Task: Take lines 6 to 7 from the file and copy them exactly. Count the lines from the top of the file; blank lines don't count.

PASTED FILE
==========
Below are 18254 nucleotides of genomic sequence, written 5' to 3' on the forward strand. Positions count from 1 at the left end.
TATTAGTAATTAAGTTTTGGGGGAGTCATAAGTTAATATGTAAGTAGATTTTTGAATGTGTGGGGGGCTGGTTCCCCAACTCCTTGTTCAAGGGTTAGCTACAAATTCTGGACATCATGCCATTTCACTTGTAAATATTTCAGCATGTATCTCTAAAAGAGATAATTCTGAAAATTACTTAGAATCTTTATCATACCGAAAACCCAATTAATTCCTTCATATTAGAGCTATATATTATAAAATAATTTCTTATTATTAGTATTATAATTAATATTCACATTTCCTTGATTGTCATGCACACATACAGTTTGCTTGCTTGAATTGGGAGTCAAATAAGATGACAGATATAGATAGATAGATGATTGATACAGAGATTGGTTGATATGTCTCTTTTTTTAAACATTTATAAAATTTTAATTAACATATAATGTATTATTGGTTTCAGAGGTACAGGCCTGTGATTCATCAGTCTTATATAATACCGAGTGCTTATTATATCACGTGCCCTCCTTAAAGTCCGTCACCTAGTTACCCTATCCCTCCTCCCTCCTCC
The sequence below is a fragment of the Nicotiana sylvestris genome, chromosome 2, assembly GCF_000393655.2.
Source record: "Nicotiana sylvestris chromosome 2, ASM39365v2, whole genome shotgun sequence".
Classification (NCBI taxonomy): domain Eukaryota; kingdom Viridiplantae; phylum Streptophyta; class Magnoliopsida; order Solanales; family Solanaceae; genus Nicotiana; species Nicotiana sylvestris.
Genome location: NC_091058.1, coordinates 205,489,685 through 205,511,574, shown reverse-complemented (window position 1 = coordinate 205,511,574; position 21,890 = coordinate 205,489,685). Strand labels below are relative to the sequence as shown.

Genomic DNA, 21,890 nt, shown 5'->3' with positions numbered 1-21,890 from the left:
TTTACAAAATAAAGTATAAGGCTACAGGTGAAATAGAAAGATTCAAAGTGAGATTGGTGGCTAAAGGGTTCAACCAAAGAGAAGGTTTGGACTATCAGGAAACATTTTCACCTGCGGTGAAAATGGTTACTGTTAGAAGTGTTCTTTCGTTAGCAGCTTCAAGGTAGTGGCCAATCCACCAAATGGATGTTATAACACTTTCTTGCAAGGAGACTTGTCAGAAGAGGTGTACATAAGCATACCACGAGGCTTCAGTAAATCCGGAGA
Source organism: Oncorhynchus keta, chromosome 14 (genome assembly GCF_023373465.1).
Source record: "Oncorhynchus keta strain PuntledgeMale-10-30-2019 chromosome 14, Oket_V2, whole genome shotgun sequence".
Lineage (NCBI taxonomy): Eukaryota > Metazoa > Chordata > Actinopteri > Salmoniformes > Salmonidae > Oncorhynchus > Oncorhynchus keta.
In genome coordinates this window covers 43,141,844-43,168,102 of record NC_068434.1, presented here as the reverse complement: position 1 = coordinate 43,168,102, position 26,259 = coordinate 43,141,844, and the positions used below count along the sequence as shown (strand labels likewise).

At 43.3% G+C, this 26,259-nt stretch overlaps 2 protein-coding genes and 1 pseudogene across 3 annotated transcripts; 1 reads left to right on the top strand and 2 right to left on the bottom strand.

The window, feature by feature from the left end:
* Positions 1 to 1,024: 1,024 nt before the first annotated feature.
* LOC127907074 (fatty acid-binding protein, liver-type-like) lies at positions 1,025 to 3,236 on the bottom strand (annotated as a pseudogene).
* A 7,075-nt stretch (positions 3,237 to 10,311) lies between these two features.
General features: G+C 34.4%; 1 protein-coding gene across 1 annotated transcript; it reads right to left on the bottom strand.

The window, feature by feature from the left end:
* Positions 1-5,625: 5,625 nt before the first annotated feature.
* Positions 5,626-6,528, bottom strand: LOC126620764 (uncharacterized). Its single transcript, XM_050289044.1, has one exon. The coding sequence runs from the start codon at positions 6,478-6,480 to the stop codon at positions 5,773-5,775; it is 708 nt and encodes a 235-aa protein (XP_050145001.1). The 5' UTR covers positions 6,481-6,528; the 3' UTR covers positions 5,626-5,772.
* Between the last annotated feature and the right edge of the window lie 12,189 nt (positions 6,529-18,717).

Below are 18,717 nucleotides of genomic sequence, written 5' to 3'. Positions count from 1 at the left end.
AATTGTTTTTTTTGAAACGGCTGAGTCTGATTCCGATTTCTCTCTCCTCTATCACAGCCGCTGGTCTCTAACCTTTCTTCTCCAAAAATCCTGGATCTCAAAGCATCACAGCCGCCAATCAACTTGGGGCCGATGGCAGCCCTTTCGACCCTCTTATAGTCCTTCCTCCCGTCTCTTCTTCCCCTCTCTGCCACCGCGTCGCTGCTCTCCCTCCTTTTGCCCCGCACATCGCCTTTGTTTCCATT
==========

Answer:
Genome location: NC_091058.1, coordinates 205,489,685 through 205,511,574, shown reverse-complemented (window position 1 = coordinate 205,511,574; position 21,890 = coordinate 205,489,685). Strand labels below are relative to the sequence as shown.

Genomic DNA, 21,890 nt, shown 5'->3' with positions numbered 1-21,890 from the left: